When I was on prac I saw a tool. A teaching tool. ‘Thumbs.’ Throughout the class, a math class, the teacher would ask “Thumbs?” and the students would present their hands with either thumbs up, down or sideways to show how confident they were with the topic. It was a tool that students understood and used maturely to either get help or progress. It is simple and effective, but it could be improved by using technology to make it a live marker of student understanding.
The idea stood out to me because one of the major problems I had had as a teacher to this point was understanding when students had grasped the lesson concepts and when they were just nodding and smiling, or more accurately when the blank stares were comprehension and when the blank stare were confusion. This can be a problem because as a teacher you may be wasting breath preaching to the choir if they have already understood a concept, or you may be progressing too fast with students getting lost but not wanting to be held accountable.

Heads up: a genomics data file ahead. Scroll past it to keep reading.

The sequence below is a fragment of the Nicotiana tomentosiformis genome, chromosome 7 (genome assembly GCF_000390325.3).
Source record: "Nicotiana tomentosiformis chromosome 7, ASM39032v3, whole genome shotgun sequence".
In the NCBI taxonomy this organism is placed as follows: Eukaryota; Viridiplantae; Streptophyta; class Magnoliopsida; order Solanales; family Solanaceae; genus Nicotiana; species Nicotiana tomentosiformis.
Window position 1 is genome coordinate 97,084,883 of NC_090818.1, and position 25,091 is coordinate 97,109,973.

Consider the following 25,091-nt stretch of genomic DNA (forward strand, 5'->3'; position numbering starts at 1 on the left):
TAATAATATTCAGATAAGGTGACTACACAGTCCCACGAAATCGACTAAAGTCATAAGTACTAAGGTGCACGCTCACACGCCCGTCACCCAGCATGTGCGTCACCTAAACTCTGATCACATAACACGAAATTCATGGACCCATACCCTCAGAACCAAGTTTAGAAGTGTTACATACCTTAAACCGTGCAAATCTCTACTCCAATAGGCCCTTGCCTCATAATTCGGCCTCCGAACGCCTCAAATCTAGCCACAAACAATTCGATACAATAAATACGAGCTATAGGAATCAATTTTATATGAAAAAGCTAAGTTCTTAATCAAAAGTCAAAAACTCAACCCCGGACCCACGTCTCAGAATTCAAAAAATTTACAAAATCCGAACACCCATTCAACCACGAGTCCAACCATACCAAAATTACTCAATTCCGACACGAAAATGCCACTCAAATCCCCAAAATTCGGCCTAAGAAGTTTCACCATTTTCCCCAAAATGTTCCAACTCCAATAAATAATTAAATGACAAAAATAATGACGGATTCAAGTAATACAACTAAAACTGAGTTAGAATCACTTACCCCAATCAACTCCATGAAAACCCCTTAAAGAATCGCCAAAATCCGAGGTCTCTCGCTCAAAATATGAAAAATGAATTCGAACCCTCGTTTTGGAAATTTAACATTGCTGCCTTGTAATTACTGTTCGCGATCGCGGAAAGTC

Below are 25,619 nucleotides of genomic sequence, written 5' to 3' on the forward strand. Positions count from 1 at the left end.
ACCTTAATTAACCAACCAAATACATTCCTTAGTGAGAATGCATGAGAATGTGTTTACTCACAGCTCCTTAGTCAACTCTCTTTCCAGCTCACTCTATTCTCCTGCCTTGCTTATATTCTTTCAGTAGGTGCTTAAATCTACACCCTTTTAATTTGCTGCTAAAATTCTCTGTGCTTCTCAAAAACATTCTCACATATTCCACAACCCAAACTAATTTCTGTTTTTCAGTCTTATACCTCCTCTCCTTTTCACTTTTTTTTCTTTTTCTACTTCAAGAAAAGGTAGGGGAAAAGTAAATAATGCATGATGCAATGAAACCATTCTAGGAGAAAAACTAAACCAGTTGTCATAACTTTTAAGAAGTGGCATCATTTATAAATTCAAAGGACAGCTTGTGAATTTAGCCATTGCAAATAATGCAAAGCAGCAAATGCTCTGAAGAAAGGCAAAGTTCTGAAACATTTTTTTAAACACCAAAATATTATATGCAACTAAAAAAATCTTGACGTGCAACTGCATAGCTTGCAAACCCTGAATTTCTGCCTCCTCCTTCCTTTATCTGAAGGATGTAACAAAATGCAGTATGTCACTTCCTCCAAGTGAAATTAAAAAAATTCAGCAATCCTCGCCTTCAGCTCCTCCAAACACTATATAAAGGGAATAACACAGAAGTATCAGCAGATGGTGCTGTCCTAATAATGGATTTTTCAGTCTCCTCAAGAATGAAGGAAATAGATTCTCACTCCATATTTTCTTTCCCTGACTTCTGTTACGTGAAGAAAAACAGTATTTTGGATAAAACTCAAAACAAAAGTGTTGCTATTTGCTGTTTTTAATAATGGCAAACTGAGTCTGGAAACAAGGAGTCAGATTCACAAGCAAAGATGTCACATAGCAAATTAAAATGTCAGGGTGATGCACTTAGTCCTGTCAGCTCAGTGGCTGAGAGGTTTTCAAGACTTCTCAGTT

In broad strokes the issue is akin to the teacher needing to make guesses, albeit educated ones, on student understanding. It is a gamble that may pay off in many cases but with improved teaching tools to address the problem there could be an increase in lesson efficiency with less time spent on already understood concepts and greater equity in making it easier for all students to understand concepts.
I was never that good at poker so the idea of having a tool to help me read students understanding rather than looking for ‘tells’ of where their comprehension is something that is very interesting and I would even say exciting (#Teacher Interests).
So, as invested parties would you give the need for checking for understanding the thumbs up, thumbs down or you might need a new tool to let me know how you feel.